The “Build Back Better” Childcare Disaster 

The Democrats’ “Build Back Better” proposals for childcare represent a disastrous step in the ongoing government takeover of the sector – raising care costs, creating dependence, and instilling incentives against work and earning more income along the way.

New York Times columnist Ezra Klein recently heralded an ascendant “supply-side progressivism.” Modern leftists want a bigger welfare state, he claimed, but they increasingly understand that “if you subsidize the cost of something that there isn’t enough of, you’ll raise prices or force rationing.” Scant evidence of such an enlightened view is observed within the childcare sections of the Democrats’ House bill. This is the classic recipe of government policy constraining supply and then subsidizing demand.

Despite a stated goal of making childcare more affordable, the legislation would make it more expensive:

  • eligible providers would have to pay “living wages” to all staff, with child-focused care workers paid commensurate salaries to their state’s elementary school teachers. These provisions would raise costs dramatically in a labor-intensive sector where staff costs can average around 60-70 percent of the total. The average childcare worker nationally is currently paid $25,460, against $60,660 for the average elementary school teacher (in other words, the latter earns 138 percent more).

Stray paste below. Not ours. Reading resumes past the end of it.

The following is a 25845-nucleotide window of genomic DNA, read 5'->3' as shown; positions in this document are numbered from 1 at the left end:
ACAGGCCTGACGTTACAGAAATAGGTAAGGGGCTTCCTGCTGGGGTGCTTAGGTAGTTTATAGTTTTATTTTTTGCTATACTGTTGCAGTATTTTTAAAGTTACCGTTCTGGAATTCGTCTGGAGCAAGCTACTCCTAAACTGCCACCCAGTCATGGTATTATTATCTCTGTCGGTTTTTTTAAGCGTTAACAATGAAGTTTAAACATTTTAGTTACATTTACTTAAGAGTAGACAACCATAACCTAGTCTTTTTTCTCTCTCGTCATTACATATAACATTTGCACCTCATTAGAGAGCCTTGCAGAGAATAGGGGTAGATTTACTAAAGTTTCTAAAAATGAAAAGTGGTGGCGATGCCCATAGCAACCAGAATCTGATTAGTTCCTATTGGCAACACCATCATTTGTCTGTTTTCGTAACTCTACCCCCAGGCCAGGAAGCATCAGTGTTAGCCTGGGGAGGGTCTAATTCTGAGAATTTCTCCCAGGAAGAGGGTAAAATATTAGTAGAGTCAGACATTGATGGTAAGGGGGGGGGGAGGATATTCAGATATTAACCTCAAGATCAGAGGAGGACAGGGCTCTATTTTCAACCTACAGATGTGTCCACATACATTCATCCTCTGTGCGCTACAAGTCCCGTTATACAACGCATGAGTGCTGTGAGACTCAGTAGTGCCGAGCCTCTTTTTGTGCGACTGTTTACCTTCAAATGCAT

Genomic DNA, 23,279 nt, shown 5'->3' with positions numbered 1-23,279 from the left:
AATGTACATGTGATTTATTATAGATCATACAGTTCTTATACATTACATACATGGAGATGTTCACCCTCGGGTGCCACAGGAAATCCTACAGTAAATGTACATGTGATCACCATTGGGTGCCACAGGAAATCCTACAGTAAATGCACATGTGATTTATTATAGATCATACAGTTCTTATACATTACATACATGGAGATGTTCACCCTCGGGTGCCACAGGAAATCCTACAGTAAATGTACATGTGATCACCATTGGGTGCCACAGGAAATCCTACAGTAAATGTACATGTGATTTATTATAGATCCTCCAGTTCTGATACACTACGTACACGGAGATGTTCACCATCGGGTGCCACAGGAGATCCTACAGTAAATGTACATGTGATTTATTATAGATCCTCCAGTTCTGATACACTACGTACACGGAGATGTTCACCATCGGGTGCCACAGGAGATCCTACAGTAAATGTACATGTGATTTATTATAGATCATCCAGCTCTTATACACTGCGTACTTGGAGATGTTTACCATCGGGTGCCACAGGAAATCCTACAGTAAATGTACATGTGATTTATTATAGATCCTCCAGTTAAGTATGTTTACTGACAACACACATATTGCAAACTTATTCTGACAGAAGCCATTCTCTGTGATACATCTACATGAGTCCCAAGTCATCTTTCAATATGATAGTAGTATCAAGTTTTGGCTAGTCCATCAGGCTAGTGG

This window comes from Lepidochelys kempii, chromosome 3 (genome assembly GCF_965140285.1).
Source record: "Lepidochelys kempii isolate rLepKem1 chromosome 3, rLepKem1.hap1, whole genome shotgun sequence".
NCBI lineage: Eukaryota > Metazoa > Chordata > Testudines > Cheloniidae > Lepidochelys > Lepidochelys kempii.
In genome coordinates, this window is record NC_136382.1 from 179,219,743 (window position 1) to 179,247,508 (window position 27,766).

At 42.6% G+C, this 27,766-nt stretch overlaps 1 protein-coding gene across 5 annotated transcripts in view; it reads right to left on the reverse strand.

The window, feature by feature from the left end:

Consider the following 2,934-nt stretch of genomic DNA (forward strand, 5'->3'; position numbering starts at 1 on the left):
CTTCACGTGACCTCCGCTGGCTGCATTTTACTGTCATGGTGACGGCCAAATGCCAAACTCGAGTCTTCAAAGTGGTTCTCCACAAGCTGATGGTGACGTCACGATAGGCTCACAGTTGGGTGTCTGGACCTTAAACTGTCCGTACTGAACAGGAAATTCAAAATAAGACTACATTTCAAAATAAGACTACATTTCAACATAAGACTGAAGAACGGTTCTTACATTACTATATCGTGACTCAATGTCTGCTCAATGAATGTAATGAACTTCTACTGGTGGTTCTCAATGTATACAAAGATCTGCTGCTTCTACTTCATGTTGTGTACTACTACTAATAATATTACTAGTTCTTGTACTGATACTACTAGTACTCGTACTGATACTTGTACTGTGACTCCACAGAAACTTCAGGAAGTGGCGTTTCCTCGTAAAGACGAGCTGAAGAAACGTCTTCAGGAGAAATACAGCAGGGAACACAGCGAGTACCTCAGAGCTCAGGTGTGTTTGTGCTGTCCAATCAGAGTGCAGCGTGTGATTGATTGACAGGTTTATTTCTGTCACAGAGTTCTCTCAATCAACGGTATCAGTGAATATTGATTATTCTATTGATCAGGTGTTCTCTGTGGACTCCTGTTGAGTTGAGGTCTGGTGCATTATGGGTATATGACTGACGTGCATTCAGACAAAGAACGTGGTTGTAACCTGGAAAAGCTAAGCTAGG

• to qualify for federal grants, states must also develop licensing regimes “appropriate for childcare providers in a variety of settings.” Past research on childcare licensure, including educational requirements, has found that these also raise costs by restricting the supply of would-be carers, without improving child outcomes.